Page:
Fisher's father, Rev. John Wesley Fisher, was a Baptist minister who often moved his family. Fisher was born during one of those moves, on May 6, 1897 in a Washington, D.C. hospital. His parents (mother, Glendora Williamson Fisher) finally settled the family, including two other siblings, in Providence, Rhode Island. There, Fisher graduated from Classical High school in 1915 with honors and entered Brown University. He studied English and then Biology. While at Brown he became a successful orator, winning many competitions including the inter-collegiate oratory contest at Harvard University. Fisher graduated Phi Beta Kappa, Delta Sigma Rho, and Sigma Xi. He earned his B.A. and M.A. in 1919 and 1920, respectively.
In 1924, Fisher graduated summa cum laude from Howard University's School of Medicine. After a brief internship at Howard's Freedman General Hospital, he began studies at Columbia University, specializing in biology and roentgenology--the use of X-rays for diagnosis of disease. He also taught embryology at Howard University's Medical School from 1920 to 1924. In 1924 Fisher married Jane Ryder, a Washington, D.C. schoolteacher. The couple had their only child, Hugh, in 1926, whom Fisher nicknamed "The New Negro" as a tribute to the Harlem Renaissance. In 1926 Fisher moved to New York, to become a fellow of the National Research Council at Columbia University's College of Physicians and Surgeons. He later opened a private practice in Harlem in 1927.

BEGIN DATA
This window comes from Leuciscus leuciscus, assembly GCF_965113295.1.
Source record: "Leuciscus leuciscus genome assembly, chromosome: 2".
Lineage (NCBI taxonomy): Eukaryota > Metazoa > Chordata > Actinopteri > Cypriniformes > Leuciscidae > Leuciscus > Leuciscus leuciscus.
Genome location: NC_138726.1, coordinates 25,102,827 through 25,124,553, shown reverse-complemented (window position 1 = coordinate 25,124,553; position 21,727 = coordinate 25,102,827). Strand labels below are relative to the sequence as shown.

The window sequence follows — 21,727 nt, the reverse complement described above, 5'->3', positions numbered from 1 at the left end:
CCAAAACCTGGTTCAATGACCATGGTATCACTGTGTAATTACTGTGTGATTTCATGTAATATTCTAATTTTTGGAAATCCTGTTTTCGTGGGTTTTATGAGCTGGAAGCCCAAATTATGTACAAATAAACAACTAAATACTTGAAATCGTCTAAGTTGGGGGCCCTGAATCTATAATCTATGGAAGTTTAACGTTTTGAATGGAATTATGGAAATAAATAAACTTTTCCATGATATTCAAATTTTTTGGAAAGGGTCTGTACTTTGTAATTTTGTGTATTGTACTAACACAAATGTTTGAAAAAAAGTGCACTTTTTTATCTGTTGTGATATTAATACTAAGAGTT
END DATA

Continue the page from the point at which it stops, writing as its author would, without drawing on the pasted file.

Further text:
Fisher's work was published by many black papers, including the National Association for the Advancement of Colored People's (NAACP) Crisis Magazine. Fisher was later awarded the Spingarn Medal for his short story in Crisis entitled "High Yaller" which described color consciousness among African Americans. His first novel, The Walls of Jericho, which depicted life in Harlem, appeared in 1928.
Fischer was developing The Conjure Man Dies into a play, but died of intestinal cancer at age 37, on December 26, 1934, before the manuscript was completed. His death was attributed to his own X-ray machines. Colleagues Countee Cullen and Arna Bontemps revised the manuscript, which was produced at the Lafayette Theatre in Harlem and the Federal Theatre Project in 1936. At his death he had published two novels, a play, several sketches, numerous short stories, and a number of essays.
Henry Louis Gates, Jr. and Nellie McKay, Norton Anthology of African America Literature (New York: W.W. Norton & Company, Inc., 2002); http://dclibrarylabs.org/blkren/bios/fisherr.html.
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